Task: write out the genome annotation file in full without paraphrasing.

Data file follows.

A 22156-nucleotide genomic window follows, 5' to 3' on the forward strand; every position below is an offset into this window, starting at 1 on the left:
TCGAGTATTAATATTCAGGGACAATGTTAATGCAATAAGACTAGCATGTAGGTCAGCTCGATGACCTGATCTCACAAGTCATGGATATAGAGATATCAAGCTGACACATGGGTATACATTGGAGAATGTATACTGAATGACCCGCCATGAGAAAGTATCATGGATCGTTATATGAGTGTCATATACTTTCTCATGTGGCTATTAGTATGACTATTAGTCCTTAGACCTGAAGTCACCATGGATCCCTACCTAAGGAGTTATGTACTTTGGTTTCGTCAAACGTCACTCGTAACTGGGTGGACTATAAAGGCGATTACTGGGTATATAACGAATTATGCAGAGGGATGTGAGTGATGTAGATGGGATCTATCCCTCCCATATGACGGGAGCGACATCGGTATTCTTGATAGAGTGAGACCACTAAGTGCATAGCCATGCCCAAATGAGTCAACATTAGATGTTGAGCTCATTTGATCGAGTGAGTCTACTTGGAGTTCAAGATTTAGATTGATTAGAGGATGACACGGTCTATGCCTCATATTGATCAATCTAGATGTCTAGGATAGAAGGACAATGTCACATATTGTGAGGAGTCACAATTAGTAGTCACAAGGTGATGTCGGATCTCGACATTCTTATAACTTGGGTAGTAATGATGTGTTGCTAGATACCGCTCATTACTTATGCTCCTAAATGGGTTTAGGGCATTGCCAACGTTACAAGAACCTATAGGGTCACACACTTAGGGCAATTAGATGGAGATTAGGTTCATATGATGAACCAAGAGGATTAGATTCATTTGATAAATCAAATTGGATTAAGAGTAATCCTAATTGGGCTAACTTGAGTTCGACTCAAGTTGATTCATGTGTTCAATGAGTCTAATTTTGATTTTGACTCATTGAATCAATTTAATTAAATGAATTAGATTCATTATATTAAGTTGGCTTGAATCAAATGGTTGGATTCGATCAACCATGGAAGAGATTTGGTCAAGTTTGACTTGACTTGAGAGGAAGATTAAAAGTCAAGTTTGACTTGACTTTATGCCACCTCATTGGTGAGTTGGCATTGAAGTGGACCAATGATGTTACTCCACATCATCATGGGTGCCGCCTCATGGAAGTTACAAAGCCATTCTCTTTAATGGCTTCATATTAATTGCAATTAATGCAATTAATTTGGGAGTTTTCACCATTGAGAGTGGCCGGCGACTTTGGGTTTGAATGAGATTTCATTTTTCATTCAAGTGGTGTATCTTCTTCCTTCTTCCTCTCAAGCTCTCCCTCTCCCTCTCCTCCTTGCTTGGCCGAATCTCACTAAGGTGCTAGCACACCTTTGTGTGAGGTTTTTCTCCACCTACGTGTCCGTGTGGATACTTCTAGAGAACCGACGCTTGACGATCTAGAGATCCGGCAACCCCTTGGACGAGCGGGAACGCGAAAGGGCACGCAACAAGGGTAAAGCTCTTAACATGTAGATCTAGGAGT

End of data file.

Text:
A 22156-nucleotide genomic window follows, 5' to 3' on the forward strand; every position below is an offset into this window, starting at 1 on the left:
TCGAGTATTAATATTCAGGGACAATGTTAATGCAATAAGACTAGCATGTAGGTCAGCTCGATGACCTGATCTCACAAGTCATGGATATAGAGATATCAAGCTGACACATGGGTATACATTGGAGAATGTATACTGAATGACCCGCCATGAGAAAGTATCATGGATCGTTATATGAGTGTCATATACTTTCTCATGTGGCTATTAGTATGACTATTAGTCCTTAGACCTGAAGTCACCATGGATCCCTACCTAAGGAGTTATGTACTTTGGTTTCGTCAAACGTCACTCGTAACTGGGTGGACTATAAAGGCGATTACTGGGTATATAACGAATTATGCAGAGGGATGTGAGTGATGTAGATGGGATCTATCCCTCCCATATGACGGGAGCGACATCGGTATTCTTGATAGAGTGAGACCACTAAGTGCATAGCCATGCCCAAATGAGTCAACATTAGATGTTGAGCTCATTTGATCGAGTGAGTCTACTTGGAGTTCAAGATTTAGATTGATTAGAGGATGACACGGTCTATGCCTCATATTGATCAATCTAGATGTCTAGGATAGAAGGACAATGTCACATATTGTGAGGAGTCACAATTAGTAGTCACAAGGTGATGTCGGATCTCGACATTCTTATAACTTGGGTAGTAATGATGTGTTGCTAGATACCGCTCATTACTTATGCTCCTAAATGGGTTTAGGGCATTGCCAACGTTACAAGAACCTATAGGGTCACACACTTAGGGCAATTAGATGGAGATTAGGTTCATATGATGAACCAAGAGGATTAGATTCATTTGATAAATCAAATTGGATTAAGAGTAATCCTAATTGGGCTAACTTGAGTTCGACTCAAGTTGATTCATGTGTTCAATGAGTCTAATTTTGATTTTGACTCATTGAATCAATTTAATTAAATGAATTAGATTCATTATATTAAGTTGGCTTGAATCAAATGGTTGGATTCGATCAACCATGGAAGAGATTTGGTCAAGTTTGACTTGACTTGAGAGGAAGATTAAAAGTCAAGTTTGACTTGACTTTATGCCACCTCATTGGTGAGTTGGCATTGAAGTGGACCAATGATGTTACTCCACATCATCATGGGTGCCGCCTCATGGAAGTTACAAAGCCATTCTCTTTAATGGCTTCATATTAATTGCAATTAATGCAATTAATTTGGGAGTTTTCACCATTGAGAGTGGCCGGCGACTTTGGGTTTGAATGAGATTTCATTTTTCATTCAAGTGGTGTATCTTCTTCCTTCTTCCTCTCAAGCTCTCCCTCTCCCTCTCCTCCTTGCTTGGCCGAATCTCACTAAGGTGCTAGCACACCTTTGTGTGAGGTTTTTCTCCACCTACGTGTCCGTGTGGATACTTCTAGAGAACCGACGCTTGACGATCTAGAGATCCGGCAACCCCTTGGACGAGCGGGAACGCGAAAGGGCACGCAACAAGGGTAAAGCTCTTAACATGTAGATCTAGGAGT